Years ago I found myself in a housing dilemma, one that some may have defined as a state of “homelessness.” For me, this experience and the sheer panic that consumed each day of it, inspired me to dedicate a large part of my life today to homelessness prevention, national housing innovation, and crisis services. Straight up, any one of us can, in the snap of a finger find ourselves in a state of homelessness – it truly knows no discrimination (as my experience proved viciously). The question is: what are we actually doing to prevent homelessness, and, maybe more importantly, what are we doing about homelessness as a systemic community reality?
To start, do we see housing as an innate human right or just another element of the social crisis taking place in our midst? Do we, as a society both locally and globally have a duty to ensure that all citizens have access to a safe, stable, and affordable place to live? Or should housing merely be another aspect of life determined by free enterprise and democracy; market and social pressures as a result of supply, demand, and emergency response? This is a debate I find myself in the thick of each and every day, and this I believe is a major contributing factor to the crisis of our times. There are millions of people every day wondering this planet with no place to call home – and billions, living in housing insecurity.
Based on national reports, it’s estimated that no less than 150 million people, or about 2 percent of the world’s population, are homeless. However, about 1.6 billion, more than 20 percent of the world’s population, may lack adequate housing.
Housing and the intersection of homelessness is not a new debate or train of thought. There appears to be a ton of amazing research on this topic, including lots of moral arguments “for guaranteed, basic housing,” even underpinned by the United Nations dating back to the 1970s (and beyond):
Nothing in Canada’s constitution establishes a right to housing, and courts haven’t declared one to exist. However, Canada has signed and ratified the 1976 United Nations’ International Covenant on Economic, Social, and Cultural Rights (ICESCR), and in Article 11 it does recognize “the right of everyone to an adequate standard of living for himself and his family, including adequate food, clothing and housing, and to the continuous improvement of living conditions.”
So, if we know both chronic homelessness and lack of affordable housing are major societal problems why do all of the apparent solutions (system wide) seem so reactionary and… over capacity? I give as evidence to this argument the fact that just about every “social housing” agency in Ontario has both long wait lists (mutliple year) and what appears to be ever increasing demand. This in turn places much more pressure on emergency shelter responses.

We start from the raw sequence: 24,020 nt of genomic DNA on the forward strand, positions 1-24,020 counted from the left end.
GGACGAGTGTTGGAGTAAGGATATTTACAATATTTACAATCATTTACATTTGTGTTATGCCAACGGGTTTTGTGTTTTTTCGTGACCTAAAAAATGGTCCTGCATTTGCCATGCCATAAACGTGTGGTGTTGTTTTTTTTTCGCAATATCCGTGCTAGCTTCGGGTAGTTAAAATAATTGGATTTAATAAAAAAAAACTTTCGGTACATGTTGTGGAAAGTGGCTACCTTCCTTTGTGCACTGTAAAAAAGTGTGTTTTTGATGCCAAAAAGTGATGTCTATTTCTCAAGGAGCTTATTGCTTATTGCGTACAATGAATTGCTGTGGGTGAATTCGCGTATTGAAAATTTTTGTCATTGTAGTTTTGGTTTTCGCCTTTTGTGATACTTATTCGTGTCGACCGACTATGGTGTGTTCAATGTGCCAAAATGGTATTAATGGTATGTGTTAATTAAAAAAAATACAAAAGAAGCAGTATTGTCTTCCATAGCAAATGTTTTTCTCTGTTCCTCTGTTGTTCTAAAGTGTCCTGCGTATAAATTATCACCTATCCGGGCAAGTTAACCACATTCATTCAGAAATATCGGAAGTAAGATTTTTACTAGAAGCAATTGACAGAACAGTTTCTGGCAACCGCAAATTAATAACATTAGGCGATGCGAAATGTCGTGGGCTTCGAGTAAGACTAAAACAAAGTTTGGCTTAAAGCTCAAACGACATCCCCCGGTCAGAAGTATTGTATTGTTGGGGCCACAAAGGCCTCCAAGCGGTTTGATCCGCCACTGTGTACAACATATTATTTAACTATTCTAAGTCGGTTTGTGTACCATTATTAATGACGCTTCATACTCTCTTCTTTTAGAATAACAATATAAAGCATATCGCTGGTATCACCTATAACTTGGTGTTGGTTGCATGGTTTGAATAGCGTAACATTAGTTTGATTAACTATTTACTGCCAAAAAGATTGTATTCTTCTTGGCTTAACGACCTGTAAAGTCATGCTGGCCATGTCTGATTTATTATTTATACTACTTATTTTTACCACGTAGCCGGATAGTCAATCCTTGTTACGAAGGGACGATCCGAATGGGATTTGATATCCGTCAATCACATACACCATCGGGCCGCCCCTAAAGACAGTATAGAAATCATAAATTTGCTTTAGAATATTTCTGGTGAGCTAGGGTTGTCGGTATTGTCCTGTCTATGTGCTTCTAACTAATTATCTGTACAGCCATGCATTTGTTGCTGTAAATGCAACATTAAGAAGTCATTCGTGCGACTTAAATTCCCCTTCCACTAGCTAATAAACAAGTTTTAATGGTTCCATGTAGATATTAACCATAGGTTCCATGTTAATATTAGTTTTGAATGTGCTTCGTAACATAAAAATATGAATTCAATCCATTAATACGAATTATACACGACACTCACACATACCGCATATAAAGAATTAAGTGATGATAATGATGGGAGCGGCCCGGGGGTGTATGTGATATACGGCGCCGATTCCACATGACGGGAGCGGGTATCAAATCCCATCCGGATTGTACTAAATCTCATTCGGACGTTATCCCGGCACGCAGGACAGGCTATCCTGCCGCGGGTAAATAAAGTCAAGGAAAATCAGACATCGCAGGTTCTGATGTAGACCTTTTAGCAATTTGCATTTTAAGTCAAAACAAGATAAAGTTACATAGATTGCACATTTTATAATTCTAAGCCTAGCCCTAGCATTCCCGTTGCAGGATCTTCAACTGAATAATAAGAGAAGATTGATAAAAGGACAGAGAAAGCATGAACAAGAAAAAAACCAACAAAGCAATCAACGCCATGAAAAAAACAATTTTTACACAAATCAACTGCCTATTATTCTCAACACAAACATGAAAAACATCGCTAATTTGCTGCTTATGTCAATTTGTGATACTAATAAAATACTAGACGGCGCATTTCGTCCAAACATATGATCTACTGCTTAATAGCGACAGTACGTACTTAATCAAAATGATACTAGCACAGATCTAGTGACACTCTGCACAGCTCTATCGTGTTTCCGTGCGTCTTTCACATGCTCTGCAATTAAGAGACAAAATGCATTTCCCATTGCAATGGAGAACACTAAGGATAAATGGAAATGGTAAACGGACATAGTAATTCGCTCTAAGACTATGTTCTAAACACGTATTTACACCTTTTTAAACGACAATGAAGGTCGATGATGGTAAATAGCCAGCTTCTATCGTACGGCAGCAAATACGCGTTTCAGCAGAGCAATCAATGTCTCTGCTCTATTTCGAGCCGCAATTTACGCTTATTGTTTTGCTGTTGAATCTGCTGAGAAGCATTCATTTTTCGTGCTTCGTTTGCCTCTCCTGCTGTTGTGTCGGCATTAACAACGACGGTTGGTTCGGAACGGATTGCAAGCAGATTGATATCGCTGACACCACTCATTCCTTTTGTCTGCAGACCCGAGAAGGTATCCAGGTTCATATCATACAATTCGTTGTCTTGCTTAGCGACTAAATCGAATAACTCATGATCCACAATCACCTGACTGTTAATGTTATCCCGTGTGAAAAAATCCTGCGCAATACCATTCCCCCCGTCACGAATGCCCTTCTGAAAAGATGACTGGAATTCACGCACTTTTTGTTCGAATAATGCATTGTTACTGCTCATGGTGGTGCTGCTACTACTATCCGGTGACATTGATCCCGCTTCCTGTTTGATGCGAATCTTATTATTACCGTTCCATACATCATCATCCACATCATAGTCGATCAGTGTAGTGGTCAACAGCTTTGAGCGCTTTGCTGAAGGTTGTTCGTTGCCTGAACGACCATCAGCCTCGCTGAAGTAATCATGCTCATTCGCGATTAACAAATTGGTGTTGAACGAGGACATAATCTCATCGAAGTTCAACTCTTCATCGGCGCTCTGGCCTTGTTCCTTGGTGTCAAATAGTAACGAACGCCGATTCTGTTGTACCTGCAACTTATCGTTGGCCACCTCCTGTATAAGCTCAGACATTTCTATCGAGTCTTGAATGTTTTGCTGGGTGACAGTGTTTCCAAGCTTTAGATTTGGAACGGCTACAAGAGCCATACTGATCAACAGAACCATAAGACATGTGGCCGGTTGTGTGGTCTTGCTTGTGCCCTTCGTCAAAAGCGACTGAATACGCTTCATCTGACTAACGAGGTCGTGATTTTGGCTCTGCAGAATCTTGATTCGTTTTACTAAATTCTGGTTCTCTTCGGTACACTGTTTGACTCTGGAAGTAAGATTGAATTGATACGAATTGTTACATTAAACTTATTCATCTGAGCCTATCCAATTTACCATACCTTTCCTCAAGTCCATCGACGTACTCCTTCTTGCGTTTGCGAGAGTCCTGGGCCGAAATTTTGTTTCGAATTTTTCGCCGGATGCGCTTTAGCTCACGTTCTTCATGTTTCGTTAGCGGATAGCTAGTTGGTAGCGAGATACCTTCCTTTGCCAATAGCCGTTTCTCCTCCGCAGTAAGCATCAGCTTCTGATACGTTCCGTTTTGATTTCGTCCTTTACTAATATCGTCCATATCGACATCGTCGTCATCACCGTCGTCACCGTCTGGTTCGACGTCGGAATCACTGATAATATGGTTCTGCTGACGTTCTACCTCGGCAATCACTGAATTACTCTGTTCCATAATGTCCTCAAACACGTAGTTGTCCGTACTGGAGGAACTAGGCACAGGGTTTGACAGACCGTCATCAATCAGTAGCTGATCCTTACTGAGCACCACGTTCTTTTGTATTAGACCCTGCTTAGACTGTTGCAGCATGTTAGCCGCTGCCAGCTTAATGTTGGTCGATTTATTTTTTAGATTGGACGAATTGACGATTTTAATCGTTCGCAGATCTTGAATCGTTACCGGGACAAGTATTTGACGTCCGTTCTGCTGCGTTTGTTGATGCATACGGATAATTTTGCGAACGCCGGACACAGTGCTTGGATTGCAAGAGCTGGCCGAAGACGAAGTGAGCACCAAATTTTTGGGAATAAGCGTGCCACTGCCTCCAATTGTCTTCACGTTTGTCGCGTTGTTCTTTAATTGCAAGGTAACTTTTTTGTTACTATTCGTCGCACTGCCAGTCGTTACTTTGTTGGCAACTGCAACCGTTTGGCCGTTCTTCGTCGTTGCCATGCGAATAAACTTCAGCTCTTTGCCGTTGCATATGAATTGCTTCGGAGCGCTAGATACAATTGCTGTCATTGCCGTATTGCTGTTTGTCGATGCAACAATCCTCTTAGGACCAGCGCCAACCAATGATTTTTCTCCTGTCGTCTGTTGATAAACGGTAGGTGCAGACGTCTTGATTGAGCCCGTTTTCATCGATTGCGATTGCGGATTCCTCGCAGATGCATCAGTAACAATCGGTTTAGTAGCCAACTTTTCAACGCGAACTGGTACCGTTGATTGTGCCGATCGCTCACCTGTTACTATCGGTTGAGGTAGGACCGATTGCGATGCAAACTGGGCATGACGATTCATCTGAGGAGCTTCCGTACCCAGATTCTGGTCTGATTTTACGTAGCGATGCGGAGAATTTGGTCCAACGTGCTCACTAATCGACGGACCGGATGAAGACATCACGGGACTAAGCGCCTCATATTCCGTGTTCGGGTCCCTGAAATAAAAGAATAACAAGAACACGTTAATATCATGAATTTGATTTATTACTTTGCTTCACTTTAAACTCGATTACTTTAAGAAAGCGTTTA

Absence of a definition of homelessness, agreed upon by most nations, hampers meaningful comparisons.
One great working model I have personally experienced during my tenure with the Salvation Army has been Indwell. For me, this amazing organization has developed a program that truly offers those in need a safe, stable, and affordable housing option. In Simcoe, their Hambleton Hall project provides 35 affordable, independent living apartments with an addition 5 units assigned to emergency housing assistance. Below provides a fabulous visual on the difficulties those living on a limited income face when trying to make ends meet.
So, where do we go from here? There are entire armies of brilliant people working on this societal problem which gives me hope that something very positive is just around the corner. For me, I believe INNOVATION is the key; marrying private, public, and health sectors together in order to draft a bold new plan of action. Yes, in today’s world of magical, imagination blowing technology there must be a means of guaranteeing housing for our most vulnerable. The cost along of chronic homelessness is staggering.
If on any given night in Canada, there are 35,000 + homeless and over 550,000 in the US we must be able to offer a better solution than temporary, emergency beds. This “new homeless nationality,” as Margaret Atwood stated in her 1988 “Cat’s Eye,” must be served in a radical new way.